I did a course of study with the SSA over a period of 2 days. This involved lectures, practical activities, tastings and theory and blind tasting exams at the end. Over the tutored tastings, we learned about the processes and the Japanese terms for them, the different styles and the explanations behind their flavour profiles, as well as useful skills like interpreting the Kanji characters on bottles and how to suggest and recommend sake to curious guests in a commercial setting like a bar or restaurant.
I remember you mentioning that you spent time in Japan on a sake making master course. How did the experience differ from a beginner course and did you find it gave you a greater appreciation for Japanese culture?
You were there and immersed in it in Japan, always so much better than just hearing about it! The tour was very well put together. It was a blend of visiting breweries from large to small, tasting their products, visiting their museums and learning about their history.
On one day, we got directly involved in the making of premium sake. We came to realise it was hard work! We only did some of each activity for a day, and we were very tired and sore by the end. In between these, we stayed at Onsen and Ryoken, experienced a traditional Japanese Tea Ceremony, and ate many local dishes, from humble hot pot to multi course Michelin style dining with beautifully presented and delicately flavoured tofu and sashimi. It was fantastic and memorable and has helped me teach more effectively!
Kikichoko tasting cups are often paired with sake for tasting. Do different materials help to bring out the flavour of certain drinks?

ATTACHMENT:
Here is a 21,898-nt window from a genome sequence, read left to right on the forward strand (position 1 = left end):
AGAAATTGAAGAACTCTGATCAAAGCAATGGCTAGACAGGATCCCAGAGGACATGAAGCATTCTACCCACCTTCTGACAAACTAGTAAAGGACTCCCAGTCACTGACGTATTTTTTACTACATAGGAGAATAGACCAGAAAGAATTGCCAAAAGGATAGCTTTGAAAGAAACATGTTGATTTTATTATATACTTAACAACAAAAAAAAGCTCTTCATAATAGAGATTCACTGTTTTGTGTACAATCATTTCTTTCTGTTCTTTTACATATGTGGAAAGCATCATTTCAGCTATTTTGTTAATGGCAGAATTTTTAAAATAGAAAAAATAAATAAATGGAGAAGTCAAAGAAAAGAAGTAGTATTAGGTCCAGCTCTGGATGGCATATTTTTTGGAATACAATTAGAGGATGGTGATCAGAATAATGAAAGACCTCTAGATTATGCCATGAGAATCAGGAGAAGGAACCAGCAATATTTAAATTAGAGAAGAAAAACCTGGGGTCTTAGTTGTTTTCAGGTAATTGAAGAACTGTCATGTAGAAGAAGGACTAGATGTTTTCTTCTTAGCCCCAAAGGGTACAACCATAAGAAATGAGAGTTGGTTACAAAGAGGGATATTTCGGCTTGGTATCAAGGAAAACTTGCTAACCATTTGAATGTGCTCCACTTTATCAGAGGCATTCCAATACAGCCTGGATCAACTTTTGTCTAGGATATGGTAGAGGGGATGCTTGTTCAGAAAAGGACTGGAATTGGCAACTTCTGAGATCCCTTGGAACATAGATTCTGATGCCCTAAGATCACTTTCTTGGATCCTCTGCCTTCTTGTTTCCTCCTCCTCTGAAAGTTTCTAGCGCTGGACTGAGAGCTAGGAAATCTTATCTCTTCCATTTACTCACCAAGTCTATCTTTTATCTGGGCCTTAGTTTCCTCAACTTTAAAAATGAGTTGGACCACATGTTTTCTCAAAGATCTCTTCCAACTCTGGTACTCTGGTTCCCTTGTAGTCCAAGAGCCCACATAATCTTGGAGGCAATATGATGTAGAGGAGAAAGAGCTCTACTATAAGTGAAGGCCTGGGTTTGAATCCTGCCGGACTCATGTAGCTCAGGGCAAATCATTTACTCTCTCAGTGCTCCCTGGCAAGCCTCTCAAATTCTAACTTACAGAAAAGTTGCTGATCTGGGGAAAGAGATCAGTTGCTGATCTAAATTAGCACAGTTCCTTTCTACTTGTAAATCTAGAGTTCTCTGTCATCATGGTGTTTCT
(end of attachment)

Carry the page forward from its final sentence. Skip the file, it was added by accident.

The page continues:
There’s a wide variety of drinkware available- so it’s mostly down to personal preference. Some of it is expensive, handmade stuff that is beautiful to look at on your shelf. The small choko were a cultural thing, a symbol of generosity and friendship by the act of filling one another’s cups up regularly.
Personally, I prefer Ginjo and Daiginjo in a wine glass as it helps emphasise their delicate fruity characteristics. Room temperature or warmed sake that is meatier and more savoury, I like to have in larger earthenware choko. They radiate heat less than glass, so you don’t burn your hands, but still get to appreciate the warmth as you hold them.
In recent years, sparkling sake seems to have emerged as a popular drink of choice for a younger generation. Do you think it could overtake more traditional blends like futsu-shu in the future?
Sparkling sake exploits the fact that wines and craft beers are popular with younger people. It is a very effective way of getting people to try sake and encouraging them to try more. I do like it myself, it’s very rich and fruity. The trouble is, it tends to come in half bottles and is quite expensive- so it’s not one that’s for regular drinking.
Sake is a lot like wine in many ways. You can enjoy the simpler ones for everyday drinking, then really appreciate those special occasions when you have a bottle of something more complex and expensive.
You recently got to be a judge for the London Sake challenge. What was the experience like?
What people don’t often realise, is how much hard work judging these competitions are. Just as with the wines and spirits ones, it is not simply a case of relaxing and enjoying drinking nice sake all day. There are normally hundreds of samples to get through. Each one keenly submitted by a hopeful brewery. They are not just looking for medals and trophies (although that is a nice bonus!) They are usually paying a premium to enter and get the feedback of industry professionals in the market they are hoping to launch into or grow.